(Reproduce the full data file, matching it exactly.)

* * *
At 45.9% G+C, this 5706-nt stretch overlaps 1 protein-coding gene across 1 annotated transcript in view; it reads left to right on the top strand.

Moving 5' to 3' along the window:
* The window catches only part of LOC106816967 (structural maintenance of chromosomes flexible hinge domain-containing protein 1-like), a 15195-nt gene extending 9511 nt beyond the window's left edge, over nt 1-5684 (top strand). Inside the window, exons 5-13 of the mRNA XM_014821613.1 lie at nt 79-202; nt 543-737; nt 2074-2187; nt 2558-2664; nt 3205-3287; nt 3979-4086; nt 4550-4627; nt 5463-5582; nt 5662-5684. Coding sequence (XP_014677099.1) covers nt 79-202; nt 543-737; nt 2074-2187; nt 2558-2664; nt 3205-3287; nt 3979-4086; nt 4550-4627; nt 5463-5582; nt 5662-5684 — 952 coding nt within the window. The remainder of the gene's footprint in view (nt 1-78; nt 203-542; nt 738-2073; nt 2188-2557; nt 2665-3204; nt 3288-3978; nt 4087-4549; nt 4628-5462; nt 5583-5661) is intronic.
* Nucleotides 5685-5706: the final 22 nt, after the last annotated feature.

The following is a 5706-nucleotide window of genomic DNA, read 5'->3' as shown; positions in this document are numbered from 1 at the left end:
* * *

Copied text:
At 45.9% G+C, this 5706-nt stretch overlaps 1 protein-coding gene across 1 annotated transcript in view; it reads left to right on the top strand.

Moving 5' to 3' along the window:
* The window catches only part of LOC106816967 (structural maintenance of chromosomes flexible hinge domain-containing protein 1-like), a 15195-nt gene extending 9511 nt beyond the window's left edge, over nt 1-5684 (top strand). Inside the window, exons 5-13 of the mRNA XM_014821613.1 lie at nt 79-202; nt 543-737; nt 2074-2187; nt 2558-2664; nt 3205-3287; nt 3979-4086; nt 4550-4627; nt 5463-5582; nt 5662-5684. Coding sequence (XP_014677099.1) covers nt 79-202; nt 543-737; nt 2074-2187; nt 2558-2664; nt 3205-3287; nt 3979-4086; nt 4550-4627; nt 5463-5582; nt 5662-5684 — 952 coding nt within the window. The remainder of the gene's footprint in view (nt 1-78; nt 203-542; nt 738-2073; nt 2188-2557; nt 2665-3204; nt 3288-3978; nt 4087-4549; nt 4628-5462; nt 5583-5661) is intronic.
* Nucleotides 5685-5706: the final 22 nt, after the last annotated feature.

The following is a 5706-nucleotide window of genomic DNA, read 5'->3' as shown; positions in this document are numbered from 1 at the left end: